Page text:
Cells with no membrane-bound nucleus or organelles
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What is prophase?
1st Stage of mitosis when chromatin condenses to form visible chromosomes and the nuclear envelope breaks down
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What is a prosthetic group?
Non-protein component of a conjugated protein
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What is protease?
Enzymes that catalyse the breakdown of proteins and peptides into amino acids
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What are proteins?
1 or more polypeptides arranged as a complex macromolecule
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What is a protista?
Biological kingdom containing unicellular eukaryotes
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What are purines?
Double-ringed, nitrogenous bases that form part of a nucleotide
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What are Purkyne fibres?
Tissue that conducts the wave of excitation to the apex of the heart
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What are pyrimidines?
Single-ringed, nitrogenous bases that form part of a nucleotides
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What is a quaternary structure?
The association of 2 or more protein subunits
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What is random sampling?
Sampling where each individual in the population has an equal likelihood of selection
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What are receptors?
Extrinsic glycoproteins that bind chemical signals, triggering a response by the cell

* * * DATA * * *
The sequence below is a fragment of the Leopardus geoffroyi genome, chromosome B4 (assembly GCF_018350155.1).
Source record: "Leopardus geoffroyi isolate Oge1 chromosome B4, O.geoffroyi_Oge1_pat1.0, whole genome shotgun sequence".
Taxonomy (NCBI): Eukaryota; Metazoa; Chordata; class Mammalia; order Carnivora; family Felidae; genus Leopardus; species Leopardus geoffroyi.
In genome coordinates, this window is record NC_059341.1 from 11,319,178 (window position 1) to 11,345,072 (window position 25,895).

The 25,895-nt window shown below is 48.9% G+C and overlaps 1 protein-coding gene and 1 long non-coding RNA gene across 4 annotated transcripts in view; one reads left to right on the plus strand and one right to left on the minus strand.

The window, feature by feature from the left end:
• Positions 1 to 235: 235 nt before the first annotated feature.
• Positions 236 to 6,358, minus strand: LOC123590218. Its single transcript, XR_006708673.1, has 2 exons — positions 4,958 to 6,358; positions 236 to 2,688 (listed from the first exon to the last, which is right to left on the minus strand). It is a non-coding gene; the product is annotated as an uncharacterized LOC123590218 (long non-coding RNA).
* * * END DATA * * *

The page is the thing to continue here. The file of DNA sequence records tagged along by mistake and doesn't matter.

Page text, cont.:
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What are recombinant chromatids?
Chromatids with a combination of DNA from both homologous chromosomes, formed by crossing over and chiasmata in meiosis
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What are reducing sugars?
Saccharides (sugars) that donate electrons resulting in the reduction (gain of electons) of another molecule
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What is reduction division?
Cell division resulting in the production of haploid cells from a diploid cell; meiosis
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What is residual volume?
The volume of air that is left in the lungs after forced exhalation. It cannot be measured directly
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What is resolution?
The shortest distance between 2 objects that are still seen as separate objects
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What is an R-groups?
Variable groups on amino acids
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What is ribonucleic acid? (RNA)
Molecules involved in the copying and transfer of genetic information from DNA. Polynucleotides consisting of a ribose sugar and 1 of 4 bases; uracil (U), cytosine (C), adenine (A), and guanine (G)
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What are ribose?
The pentose monosaccharide present in RNA molecules
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What is ribosomal (r) RNA?
Form of RNA that makes up the ribose
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What is RNA polymerase?
Enzyme that catalyses the formation of phosphodiester bonds between adjacent RNA nucleotides
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What is a root hair cell?
Cells found just behind the growing tip of a plant root that have long hair-like extensions that greatly increase the surface area available for the absorption of water and minerals from the soil
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What is root pressure?
The active pumping of minerals into the xylem by root hair cells that produce a movement of water into the xlem by osmosis